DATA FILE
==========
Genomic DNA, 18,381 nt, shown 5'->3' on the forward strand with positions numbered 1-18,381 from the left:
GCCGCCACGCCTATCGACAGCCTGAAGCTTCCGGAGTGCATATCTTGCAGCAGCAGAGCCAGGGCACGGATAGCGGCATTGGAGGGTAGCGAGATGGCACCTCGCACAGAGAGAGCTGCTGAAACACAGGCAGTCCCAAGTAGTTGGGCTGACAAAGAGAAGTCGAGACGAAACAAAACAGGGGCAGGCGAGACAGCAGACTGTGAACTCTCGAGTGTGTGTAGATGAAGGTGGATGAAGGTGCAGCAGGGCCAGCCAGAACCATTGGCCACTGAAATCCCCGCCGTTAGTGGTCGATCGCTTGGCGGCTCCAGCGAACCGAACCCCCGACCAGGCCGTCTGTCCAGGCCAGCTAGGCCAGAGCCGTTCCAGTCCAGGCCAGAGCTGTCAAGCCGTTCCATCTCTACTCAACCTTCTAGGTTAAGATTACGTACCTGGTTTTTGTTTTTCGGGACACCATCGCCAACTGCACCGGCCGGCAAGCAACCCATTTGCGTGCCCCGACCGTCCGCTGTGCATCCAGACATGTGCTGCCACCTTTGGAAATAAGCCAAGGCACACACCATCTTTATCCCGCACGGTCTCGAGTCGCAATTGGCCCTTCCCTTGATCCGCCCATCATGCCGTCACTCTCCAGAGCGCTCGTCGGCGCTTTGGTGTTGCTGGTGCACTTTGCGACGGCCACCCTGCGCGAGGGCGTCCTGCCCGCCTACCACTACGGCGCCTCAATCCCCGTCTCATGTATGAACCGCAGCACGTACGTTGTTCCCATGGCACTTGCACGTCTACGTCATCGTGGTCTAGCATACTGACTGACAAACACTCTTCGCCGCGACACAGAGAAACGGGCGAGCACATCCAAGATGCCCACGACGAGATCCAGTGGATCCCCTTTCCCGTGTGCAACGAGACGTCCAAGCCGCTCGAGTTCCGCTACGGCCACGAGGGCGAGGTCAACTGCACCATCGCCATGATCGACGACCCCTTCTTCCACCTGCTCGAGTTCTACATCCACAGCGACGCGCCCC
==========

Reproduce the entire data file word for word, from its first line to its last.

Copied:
Genomic DNA, 18,381 nt, shown 5'->3' on the forward strand with positions numbered 1-18,381 from the left:
GCCGCCACGCCTATCGACAGCCTGAAGCTTCCGGAGTGCATATCTTGCAGCAGCAGAGCCAGGGCACGGATAGCGGCATTGGAGGGTAGCGAGATGGCACCTCGCACAGAGAGAGCTGCTGAAACACAGGCAGTCCCAAGTAGTTGGGCTGACAAAGAGAAGTCGAGACGAAACAAAACAGGGGCAGGCGAGACAGCAGACTGTGAACTCTCGAGTGTGTGTAGATGAAGGTGGATGAAGGTGCAGCAGGGCCAGCCAGAACCATTGGCCACTGAAATCCCCGCCGTTAGTGGTCGATCGCTTGGCGGCTCCAGCGAACCGAACCCCCGACCAGGCCGTCTGTCCAGGCCAGCTAGGCCAGAGCCGTTCCAGTCCAGGCCAGAGCTGTCAAGCCGTTCCATCTCTACTCAACCTTCTAGGTTAAGATTACGTACCTGGTTTTTGTTTTTCGGGACACCATCGCCAACTGCACCGGCCGGCAAGCAACCCATTTGCGTGCCCCGACCGTCCGCTGTGCATCCAGACATGTGCTGCCACCTTTGGAAATAAGCCAAGGCACACACCATCTTTATCCCGCACGGTCTCGAGTCGCAATTGGCCCTTCCCTTGATCCGCCCATCATGCCGTCACTCTCCAGAGCGCTCGTCGGCGCTTTGGTGTTGCTGGTGCACTTTGCGACGGCCACCCTGCGCGAGGGCGTCCTGCCCGCCTACCACTACGGCGCCTCAATCCCCGTCTCATGTATGAACCGCAGCACGTACGTTGTTCCCATGGCACTTGCACGTCTACGTCATCGTGGTCTAGCATACTGACTGACAAACACTCTTCGCCGCGACACAGAGAAACGGGCGAGCACATCCAAGATGCCCACGACGAGATCCAGTGGATCCCCTTTCCCGTGTGCAACGAGACGTCCAAGCCGCTCGAGTTCCGCTACGGCCACGAGGGCGAGGTCAACTGCACCATCGCCATGATCGACGACCCCTTCTTCCACCTGCTCGAGTTCTACATCCACAGCGACGCGCCCC